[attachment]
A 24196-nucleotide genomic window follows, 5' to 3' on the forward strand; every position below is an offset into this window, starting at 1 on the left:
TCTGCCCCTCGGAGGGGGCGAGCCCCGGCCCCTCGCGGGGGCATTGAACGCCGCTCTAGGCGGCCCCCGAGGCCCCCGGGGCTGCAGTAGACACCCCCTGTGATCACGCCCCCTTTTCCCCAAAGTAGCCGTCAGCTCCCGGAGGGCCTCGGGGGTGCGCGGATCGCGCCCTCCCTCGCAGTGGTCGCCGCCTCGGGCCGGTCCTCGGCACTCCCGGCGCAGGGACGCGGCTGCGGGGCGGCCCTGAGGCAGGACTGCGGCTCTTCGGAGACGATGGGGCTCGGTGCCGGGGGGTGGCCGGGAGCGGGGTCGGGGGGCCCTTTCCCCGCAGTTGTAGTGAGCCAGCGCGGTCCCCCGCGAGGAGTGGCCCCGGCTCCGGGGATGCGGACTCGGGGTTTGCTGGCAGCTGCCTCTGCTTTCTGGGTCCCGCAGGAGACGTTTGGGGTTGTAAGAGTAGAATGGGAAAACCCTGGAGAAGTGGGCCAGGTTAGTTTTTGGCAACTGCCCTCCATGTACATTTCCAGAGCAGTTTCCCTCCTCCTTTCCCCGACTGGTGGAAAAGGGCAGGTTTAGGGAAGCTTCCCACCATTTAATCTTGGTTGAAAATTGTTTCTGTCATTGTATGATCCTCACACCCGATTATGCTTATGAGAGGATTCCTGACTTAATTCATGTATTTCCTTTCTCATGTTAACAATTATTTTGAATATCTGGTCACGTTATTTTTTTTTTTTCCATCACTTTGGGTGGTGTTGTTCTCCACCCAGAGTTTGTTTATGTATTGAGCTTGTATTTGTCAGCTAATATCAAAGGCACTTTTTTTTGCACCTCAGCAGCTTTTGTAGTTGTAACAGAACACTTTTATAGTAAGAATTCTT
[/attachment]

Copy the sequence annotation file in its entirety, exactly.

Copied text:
A 24196-nucleotide genomic window follows, 5' to 3' on the forward strand; every position below is an offset into this window, starting at 1 on the left:
TCTGCCCCTCGGAGGGGGCGAGCCCCGGCCCCTCGCGGGGGCATTGAACGCCGCTCTAGGCGGCCCCCGAGGCCCCCGGGGCTGCAGTAGACACCCCCTGTGATCACGCCCCCTTTTCCCCAAAGTAGCCGTCAGCTCCCGGAGGGCCTCGGGGGTGCGCGGATCGCGCCCTCCCTCGCAGTGGTCGCCGCCTCGGGCCGGTCCTCGGCACTCCCGGCGCAGGGACGCGGCTGCGGGGCGGCCCTGAGGCAGGACTGCGGCTCTTCGGAGACGATGGGGCTCGGTGCCGGGGGGTGGCCGGGAGCGGGGTCGGGGGGCCCTTTCCCCGCAGTTGTAGTGAGCCAGCGCGGTCCCCCGCGAGGAGTGGCCCCGGCTCCGGGGATGCGGACTCGGGGTTTGCTGGCAGCTGCCTCTGCTTTCTGGGTCCCGCAGGAGACGTTTGGGGTTGTAAGAGTAGAATGGGAAAACCCTGGAGAAGTGGGCCAGGTTAGTTTTTGGCAACTGCCCTCCATGTACATTTCCAGAGCAGTTTCCCTCCTCCTTTCCCCGACTGGTGGAAAAGGGCAGGTTTAGGGAAGCTTCCCACCATTTAATCTTGGTTGAAAATTGTTTCTGTCATTGTATGATCCTCACACCCGATTATGCTTATGAGAGGATTCCTGACTTAATTCATGTATTTCCTTTCTCATGTTAACAATTATTTTGAATATCTGGTCACGTTATTTTTTTTTTTTCCATCACTTTGGGTGGTGTTGTTCTCCACCCAGAGTTTGTTTATGTATTGAGCTTGTATTTGTCAGCTAATATCAAAGGCACTTTTTTTTGCACCTCAGCAGCTTTTGTAGTTGTAACAGAACACTTTTATAGTAAGAATTCTT